In 2017, Essen was given the European Green Capital Award, which is given to one European city that consistently meets environmental standards and is committed to improvement and development of sustainability. Our guide explained the way that Essen got the award as being just letting all of the plants grow nonstop, except to add biking paths and pedestrian areas, which led to trees and wildlife areas springing up everywhere. They have also completely redone their wastewater management system. Originally a manmade system of open sewers, they have converted it into enclosed underground sewers while retransforming the original water systems into near-natural bodies of water.

The 150-year transformation from polluted coal and steel industrial area into the Green Capital of Europe is inspiring and provides a beacon for cities trying to redevelop.

Energy in Schonau

 

The Anti-Nuclear movement has led to renewable growth

For the second half of the day, we visited the EWS (Elektrixitätswerke Schönau) in Schönau, Germany. To get there, we took a bus towards the Black Forest. We walked into a building with solar panels covering the roof, and immediately started a lecture with one of the anti-nuclear activists, who now works at EWS. She presented to us many of the arguments against nuclear power that began the entire Energiewende movement in Germany. It was really interesting to hear about how the Chernobyl disaster affected the Germans, and through that, their energy policy.

The sun shines on Schönau, Germany. We had a walking tour after our discussion, and were shown wind turbines and a small hydroelectric plant, as well as the original offices of EWS.

The clouds from Chernobyl rolled into Germany and across Europe, leaving effects that still hurt people today. Nuclear resistance was reinforced by the Fukishima disaster. Now they are in the process of completely phasing out nuclear plants.

Chernobyle and Fukishima made it clear to many in Germany that nuclear disasters leave a hole on the earth that is basically non-recoverable for many lifetimes, not to mention the impact on human lives. The anti-nuclear movement has more subtle reasoning behind it than just the risks of a nuclear disaster, as well. Nuclear power plant waste can be used to create nuclear bombs, so many believe that one of the reasons governments push for nuclear is so that they can use that funding to go into the military.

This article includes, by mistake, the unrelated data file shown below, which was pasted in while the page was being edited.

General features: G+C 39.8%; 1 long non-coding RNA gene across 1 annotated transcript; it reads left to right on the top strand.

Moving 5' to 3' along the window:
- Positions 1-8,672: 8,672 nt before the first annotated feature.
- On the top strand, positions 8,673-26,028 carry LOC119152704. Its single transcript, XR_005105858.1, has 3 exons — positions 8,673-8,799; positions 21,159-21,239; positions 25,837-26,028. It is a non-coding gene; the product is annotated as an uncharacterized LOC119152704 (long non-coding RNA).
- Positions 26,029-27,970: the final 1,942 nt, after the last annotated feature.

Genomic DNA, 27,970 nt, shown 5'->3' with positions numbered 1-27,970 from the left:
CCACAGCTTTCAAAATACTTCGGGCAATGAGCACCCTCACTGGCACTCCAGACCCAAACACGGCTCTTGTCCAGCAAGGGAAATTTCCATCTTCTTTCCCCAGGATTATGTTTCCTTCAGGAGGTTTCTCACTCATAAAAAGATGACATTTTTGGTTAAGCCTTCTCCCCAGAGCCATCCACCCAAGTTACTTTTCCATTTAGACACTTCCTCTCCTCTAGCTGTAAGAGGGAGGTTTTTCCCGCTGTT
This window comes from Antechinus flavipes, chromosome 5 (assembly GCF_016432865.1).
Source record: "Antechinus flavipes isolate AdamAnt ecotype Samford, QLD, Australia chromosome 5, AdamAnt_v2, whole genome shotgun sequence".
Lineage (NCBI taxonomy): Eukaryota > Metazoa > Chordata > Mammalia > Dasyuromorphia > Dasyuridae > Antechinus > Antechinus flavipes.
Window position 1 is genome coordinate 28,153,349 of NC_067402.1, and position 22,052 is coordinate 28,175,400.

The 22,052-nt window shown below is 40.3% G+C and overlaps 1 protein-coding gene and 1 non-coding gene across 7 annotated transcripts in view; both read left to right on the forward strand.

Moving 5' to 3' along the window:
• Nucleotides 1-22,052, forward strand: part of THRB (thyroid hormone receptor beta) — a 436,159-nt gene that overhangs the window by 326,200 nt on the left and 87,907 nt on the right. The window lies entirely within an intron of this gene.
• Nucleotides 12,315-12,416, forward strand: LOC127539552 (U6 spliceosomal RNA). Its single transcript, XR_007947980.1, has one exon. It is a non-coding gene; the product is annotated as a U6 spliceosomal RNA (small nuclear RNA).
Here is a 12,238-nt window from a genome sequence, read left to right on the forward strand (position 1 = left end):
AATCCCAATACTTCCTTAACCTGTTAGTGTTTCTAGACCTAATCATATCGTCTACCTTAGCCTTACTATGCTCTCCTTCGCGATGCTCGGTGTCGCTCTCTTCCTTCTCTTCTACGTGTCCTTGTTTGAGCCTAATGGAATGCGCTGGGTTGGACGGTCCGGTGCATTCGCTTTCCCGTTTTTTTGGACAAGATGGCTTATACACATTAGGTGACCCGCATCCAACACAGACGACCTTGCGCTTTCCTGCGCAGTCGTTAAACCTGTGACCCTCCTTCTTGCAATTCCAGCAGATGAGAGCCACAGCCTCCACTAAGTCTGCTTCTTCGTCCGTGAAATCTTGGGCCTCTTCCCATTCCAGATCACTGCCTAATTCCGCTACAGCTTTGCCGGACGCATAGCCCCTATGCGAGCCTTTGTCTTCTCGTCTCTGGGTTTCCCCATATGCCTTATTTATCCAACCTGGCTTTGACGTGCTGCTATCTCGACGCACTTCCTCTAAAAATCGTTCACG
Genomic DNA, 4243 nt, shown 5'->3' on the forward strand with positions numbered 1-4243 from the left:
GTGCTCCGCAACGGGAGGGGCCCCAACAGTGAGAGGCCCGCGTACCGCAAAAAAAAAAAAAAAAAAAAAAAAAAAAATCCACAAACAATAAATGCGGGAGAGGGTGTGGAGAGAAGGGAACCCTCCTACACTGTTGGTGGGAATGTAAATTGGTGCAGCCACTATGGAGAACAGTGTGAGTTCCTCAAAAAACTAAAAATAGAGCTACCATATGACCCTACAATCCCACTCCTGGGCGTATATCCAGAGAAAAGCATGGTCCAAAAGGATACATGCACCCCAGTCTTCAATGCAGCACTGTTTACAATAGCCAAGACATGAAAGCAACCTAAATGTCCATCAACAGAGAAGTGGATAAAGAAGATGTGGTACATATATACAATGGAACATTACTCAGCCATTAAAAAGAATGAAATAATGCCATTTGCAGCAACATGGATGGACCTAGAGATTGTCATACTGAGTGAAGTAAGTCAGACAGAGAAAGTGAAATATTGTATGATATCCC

We also discussed that there are a lot of public relations efforts vastly impacting how people feel about nuclear energy. With more public relations in the United States, and more money put into lobbying, we are much more open to the idea of nuclear energy than they might be here in Germany. These public relations efforts are also starting to affect Germany, and their energy policies are beginning to shift.

After the lecture, we were shown around a few of the faciliites and the town of Schonau. The EWS has a hydroelectric plant just down the road from their headquarters. There were windmills in the distance that power many homes.

During our tour, we were shown the original building of the EWS. We also discussed and passed some restaurants on the walk that were very supportive of renewables because of the aforementioned opposition to nuclear. We were also told many stories of the original protests to nuclear. One of the founders of the EWS smuggled a piece of paper into the white house to attempt to persuade former President Obama to turn away from nuclear. The EWS and anti-nuclear advocates have gone door to door asking people to vote against nuclear energy and for their own causes.

-Aubrey Patti